Collecting together stories about the boys in blue from five different authors, Legends of the Dark Millennium: Ultramarines features two novellas, prose versions of two audio dramas, and five further short stories. The emphasis is on named characters, with such Ultramarines luminaries as Marneus Calgar, Chaplain Cassius, Cato Sicarius, Torias Telion and Varro Tigurius shared out across four stories by Graham McNeill, two by Nick Kyme, and one each from Steve Lyons, Josh Reynolds and Gav Thorpe. Lyons’ novella Knight of Talassar is exclusive to this collection, while the remaining stories are available elsewhere as well.
Of the featured characters Sicarius gets the most attention, beginning with Kyme’s Veil of Darkness, which – along with Master of the Watch – follows on from his novel The Fall of Damnos. It’s typical Kyme stuff, heavily focused on the psychological effects of what happened on Damnos and emphasising Sicarius’ headstrong, reckless nature. McNeill’s Two Kinds of Fool shows a slightly different side to Sicarius with an enjoyable Space Hulk boarding action, while Lyons’ Knight of Talassar feels like the odd one out in the collection. Featuring a younger Sicarius, it not only includes non-Ultramarines viewpoints in the grim shape of the Death Korps of Krieg, but it feels much more interesting and effective when dealing with the Guardsmen than the Marines. It’s the least successful depiction of the Ultramarines, but worth reading just for Lyons’ Death Korps.
Gav’s novella Catechism of Hate delves into Cassius’ rage-fuelled method of waging war, pitting him and his brothers against the implacable tyranids; it’s heavy on the action but there’s plenty of insight into Cassius and his approach as well. Josh Reynolds tackles Tigurius in Shadow of the Leviathan, a tie-in to the Shield of Baal arc, a short but satisfying story dealing with the dangers of overconfidence in the face of the Hive Fleets, while Calgar gets a quick run-out alongside Tigurius in McNeill’s dialogue-heavy micro short Lord of Ultramar. That leaves Telion, whose two similarly named stories (both by McNeill – Eye of Vengeance and Torias Telion: The Eye of Vengeance – weird, right?) see him battling against the Bloodborn in tales linked to the Uriel Ventris series. Telion is an instantly entertaining character, suitably heroic and nicely written by McNeill, and provides perhaps the most immediately compelling stories.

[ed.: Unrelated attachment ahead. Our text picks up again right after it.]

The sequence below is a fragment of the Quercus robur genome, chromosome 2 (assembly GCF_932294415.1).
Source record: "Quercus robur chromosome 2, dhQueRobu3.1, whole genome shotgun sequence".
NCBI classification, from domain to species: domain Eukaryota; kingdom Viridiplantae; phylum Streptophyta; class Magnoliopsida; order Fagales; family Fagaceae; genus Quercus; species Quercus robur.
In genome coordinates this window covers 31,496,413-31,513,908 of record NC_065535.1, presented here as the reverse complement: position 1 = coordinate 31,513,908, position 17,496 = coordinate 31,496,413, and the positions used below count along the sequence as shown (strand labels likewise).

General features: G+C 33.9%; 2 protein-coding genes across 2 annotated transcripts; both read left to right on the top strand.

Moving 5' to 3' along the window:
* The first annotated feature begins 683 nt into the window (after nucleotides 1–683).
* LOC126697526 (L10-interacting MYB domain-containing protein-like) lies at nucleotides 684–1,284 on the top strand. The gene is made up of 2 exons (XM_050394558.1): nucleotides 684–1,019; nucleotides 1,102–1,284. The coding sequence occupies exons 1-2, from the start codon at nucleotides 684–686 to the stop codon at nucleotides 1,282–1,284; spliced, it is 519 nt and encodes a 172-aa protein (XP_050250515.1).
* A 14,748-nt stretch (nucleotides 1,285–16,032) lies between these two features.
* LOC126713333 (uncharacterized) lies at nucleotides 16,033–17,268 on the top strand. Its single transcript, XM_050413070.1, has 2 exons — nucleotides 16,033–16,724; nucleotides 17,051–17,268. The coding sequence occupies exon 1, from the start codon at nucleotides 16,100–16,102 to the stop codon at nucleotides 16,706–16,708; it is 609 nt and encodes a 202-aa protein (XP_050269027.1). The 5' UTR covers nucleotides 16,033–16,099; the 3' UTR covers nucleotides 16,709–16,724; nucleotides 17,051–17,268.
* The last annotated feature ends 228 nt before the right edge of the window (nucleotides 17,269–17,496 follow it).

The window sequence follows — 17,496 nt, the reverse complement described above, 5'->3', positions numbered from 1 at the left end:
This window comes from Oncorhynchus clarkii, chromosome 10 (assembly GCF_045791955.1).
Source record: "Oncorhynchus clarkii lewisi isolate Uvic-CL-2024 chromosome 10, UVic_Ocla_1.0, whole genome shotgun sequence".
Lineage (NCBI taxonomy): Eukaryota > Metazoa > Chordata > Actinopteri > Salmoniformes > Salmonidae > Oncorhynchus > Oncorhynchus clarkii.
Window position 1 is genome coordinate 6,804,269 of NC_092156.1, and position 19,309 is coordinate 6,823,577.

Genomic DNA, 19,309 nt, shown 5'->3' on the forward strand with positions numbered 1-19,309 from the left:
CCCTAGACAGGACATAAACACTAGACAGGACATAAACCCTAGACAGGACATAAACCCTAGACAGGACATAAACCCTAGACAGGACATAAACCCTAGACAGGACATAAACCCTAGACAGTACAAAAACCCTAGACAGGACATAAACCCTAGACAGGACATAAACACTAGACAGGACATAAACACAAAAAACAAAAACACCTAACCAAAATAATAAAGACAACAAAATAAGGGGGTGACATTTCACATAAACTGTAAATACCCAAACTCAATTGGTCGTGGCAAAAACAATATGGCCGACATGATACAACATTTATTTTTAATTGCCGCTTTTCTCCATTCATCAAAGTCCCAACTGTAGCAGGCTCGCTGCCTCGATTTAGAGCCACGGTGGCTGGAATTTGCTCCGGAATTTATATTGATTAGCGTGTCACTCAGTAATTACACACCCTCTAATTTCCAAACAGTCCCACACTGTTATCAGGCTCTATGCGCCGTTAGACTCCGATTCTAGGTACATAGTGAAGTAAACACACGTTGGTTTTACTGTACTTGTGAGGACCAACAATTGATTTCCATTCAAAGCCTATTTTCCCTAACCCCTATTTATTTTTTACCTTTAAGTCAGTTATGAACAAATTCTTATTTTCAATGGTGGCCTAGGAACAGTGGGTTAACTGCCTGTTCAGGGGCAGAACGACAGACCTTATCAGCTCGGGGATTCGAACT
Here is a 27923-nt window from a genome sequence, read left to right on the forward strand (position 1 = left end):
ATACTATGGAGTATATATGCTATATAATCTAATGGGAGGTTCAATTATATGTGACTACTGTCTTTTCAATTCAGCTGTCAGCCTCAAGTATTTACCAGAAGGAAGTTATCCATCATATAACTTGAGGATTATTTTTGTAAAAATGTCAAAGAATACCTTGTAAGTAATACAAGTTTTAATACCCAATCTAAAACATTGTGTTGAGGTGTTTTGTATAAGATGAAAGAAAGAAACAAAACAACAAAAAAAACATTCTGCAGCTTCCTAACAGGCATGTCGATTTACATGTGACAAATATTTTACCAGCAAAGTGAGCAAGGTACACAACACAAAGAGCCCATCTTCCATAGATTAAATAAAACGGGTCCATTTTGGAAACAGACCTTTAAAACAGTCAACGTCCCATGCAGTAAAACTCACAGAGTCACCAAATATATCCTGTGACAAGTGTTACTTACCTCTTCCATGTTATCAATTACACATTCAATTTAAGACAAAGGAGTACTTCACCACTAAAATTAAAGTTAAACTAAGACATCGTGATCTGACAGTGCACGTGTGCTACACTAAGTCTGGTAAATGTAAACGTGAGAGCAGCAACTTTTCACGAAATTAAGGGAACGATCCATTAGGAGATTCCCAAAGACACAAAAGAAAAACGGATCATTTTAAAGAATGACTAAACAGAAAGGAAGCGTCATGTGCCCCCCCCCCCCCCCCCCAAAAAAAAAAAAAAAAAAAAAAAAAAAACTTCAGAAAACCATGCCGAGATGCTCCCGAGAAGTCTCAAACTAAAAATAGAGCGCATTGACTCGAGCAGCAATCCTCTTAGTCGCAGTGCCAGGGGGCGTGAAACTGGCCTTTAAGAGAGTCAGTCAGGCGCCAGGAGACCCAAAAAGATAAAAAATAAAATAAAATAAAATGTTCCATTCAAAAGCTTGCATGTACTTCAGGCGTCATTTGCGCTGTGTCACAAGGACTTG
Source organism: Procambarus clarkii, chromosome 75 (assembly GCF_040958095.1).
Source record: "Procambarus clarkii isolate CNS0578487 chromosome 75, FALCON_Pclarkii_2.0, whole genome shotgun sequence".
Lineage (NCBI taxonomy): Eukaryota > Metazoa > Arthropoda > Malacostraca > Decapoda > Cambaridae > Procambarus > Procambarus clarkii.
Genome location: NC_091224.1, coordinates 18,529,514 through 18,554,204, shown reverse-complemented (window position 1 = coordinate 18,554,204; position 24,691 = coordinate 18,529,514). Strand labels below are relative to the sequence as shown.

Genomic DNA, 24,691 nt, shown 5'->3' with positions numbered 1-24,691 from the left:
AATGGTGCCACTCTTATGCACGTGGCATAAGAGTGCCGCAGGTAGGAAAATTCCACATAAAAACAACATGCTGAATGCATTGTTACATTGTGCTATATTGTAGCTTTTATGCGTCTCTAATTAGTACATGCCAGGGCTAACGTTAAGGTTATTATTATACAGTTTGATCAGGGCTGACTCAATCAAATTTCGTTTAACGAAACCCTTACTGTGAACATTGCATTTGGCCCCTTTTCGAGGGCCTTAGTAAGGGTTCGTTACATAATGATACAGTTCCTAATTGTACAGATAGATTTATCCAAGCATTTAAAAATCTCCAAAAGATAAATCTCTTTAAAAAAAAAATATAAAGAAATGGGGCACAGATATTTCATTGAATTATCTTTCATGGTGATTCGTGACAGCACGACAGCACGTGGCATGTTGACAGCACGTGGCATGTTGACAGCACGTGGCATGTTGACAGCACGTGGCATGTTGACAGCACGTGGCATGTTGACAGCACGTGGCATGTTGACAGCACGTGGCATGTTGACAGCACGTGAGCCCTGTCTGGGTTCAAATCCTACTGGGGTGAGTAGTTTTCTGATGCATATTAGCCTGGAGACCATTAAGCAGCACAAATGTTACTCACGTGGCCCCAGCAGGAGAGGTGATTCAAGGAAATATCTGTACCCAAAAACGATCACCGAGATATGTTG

While a couple of the Legends of the Dark Millennium books are novels, most – like this – are anthologies which aim to tell a range of stories about a single faction. To that end, bringing together stories about these characters – Chapter Master, Captain, Chaplain, Chief Librarian, Scout Sergeant – is a sensible idea, as they nicely cover various ways the chapter goes to war. There’s a good variety of writing styles too, each story representative of its author’s style – Kyme’s slightly feverish psychological studies, McNeill’s heroic storytelling, Gav’s character exploration, Lyons’ impressive grasp of the Death Korps (sadly, not so impressive handling of the Ultramarines), and Reynolds’ deceptively subtle characterisation. They’re not going to change anyone’s opinions on these authors, but there should be something here for everyone.